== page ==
Despite the fact that helping neighbors during coronavirus carries some personal risk, in a recent survey we conducted, nearly two-thirds of Americans claimed to have helped a neighbor during quarantine. Not only did the majority of Americans rise to the occasion, but many helped neighbors in multiple ways from picking up items at the store to checking in virtually.
It’s comforting to know that during challenging times we really can count on our neighbors. As our data reveals, most Americans feel we are truly in this together.
Have you offered to help a neighbor during quarantine? We surveyed 1,000 Americans about their neighborly duties and 70.2 percent checked off that they offered to help a neighbor during these challenging times in one or more of the following ways:
There are many ways to lend a helping hand, especially during a public health crisis and as Aesop, the Greek fabulist, wrote, “No act of kindness, no matter how small, is ever wasted.”
Wearing a mask was the most common way for individuals to help neighbors. According to the CDC, wearing a mask is meant to protect other people in case you are infected. Our survey revealed, the majority of Americans (53.4 percent) opted to wear a mask to help neighbors.
Overall, women were more likely to step up to the plate than men. Our survey found that three-quarters of women (74.6 percent) helped neighbors in one or more of the ways, compared to 65.4 percent of men. However, when it came to fixing something or adjusting noise levels, men were slightly more likely to help than women.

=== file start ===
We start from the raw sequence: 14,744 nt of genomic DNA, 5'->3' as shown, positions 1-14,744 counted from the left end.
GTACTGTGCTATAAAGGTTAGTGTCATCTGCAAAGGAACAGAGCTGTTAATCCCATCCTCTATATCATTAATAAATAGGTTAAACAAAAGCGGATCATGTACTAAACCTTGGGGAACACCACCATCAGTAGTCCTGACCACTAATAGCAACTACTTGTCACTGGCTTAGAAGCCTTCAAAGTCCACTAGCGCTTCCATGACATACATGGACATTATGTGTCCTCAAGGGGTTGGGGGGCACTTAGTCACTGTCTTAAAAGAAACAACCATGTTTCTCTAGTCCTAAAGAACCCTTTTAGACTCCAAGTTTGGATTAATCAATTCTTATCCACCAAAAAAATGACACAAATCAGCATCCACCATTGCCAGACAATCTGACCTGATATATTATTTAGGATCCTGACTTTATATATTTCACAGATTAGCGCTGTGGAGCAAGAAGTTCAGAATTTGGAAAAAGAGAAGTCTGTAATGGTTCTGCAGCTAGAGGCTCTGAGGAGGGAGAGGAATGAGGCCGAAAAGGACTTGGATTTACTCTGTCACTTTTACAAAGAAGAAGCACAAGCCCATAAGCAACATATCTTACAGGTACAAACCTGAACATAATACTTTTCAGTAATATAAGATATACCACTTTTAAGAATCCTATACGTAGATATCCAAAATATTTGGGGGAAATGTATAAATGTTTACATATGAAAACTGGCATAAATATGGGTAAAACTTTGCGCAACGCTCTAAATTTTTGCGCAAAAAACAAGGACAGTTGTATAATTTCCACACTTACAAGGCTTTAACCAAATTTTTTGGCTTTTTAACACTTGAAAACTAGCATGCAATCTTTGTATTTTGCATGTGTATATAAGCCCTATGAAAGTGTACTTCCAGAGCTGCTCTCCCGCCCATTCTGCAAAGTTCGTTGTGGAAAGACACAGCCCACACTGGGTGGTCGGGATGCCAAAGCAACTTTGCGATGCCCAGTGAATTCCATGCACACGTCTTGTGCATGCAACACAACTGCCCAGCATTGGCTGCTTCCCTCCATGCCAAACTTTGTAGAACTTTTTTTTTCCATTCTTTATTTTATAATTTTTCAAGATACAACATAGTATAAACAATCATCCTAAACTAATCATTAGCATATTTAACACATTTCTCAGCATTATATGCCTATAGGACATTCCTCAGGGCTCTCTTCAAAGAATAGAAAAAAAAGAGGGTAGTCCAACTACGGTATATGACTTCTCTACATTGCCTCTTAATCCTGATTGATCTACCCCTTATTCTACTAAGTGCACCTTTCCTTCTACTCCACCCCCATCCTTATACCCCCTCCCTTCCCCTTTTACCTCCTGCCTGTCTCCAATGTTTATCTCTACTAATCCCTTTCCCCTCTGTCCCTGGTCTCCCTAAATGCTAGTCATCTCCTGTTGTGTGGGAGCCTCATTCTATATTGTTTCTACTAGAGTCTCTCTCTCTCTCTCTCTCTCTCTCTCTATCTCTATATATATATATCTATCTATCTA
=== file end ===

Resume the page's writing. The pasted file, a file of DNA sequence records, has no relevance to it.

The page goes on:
It’s well established that seniors, those 65 and older, have an increased risk for severe illness from COVID-19. Yet, heroically, seniors were the most likely to help neighbors overall. Compared to just 68.5 percent of individuals under 65, 78.5 percent of those 65 and over helped neighbors in one or more ways.
Seniors were the most likely age group to wear a mask, with 68.4 percent reporting that they did so in order to help neighbors. They were also more likely to pick up items at the store for neighbors and to check in virtually with neighbors than all other age groups.
Seniors were also very grateful to those who offered help. As one individual who described themselves as elderly revealed, “I’ve only been in my home for a year now, I’m elderly. I don’t know about me being a better neighbor but the young couple next to me have been. They gave me their number just in case I needed it and told me that they would be happy to take care of my dog. That has helped me so much to know that! They are good neighbors!”
All in all, Americans really rose to the coronavirus challenge. In the coming months, it will be important for us to continue to unite and help each other stay safe through these difficult times. Although it’s easy to feel powerless in the face of COVID-19, it’s important to remember that you can make a difference.
This study consisted of a multiple-choice survey question conducted using Google Surveys. The sample consisted of no less than 1,000 respondents. The survey applies post-stratification weighting to ensure an accurate and reliable representation of the total population and ran during June 2020.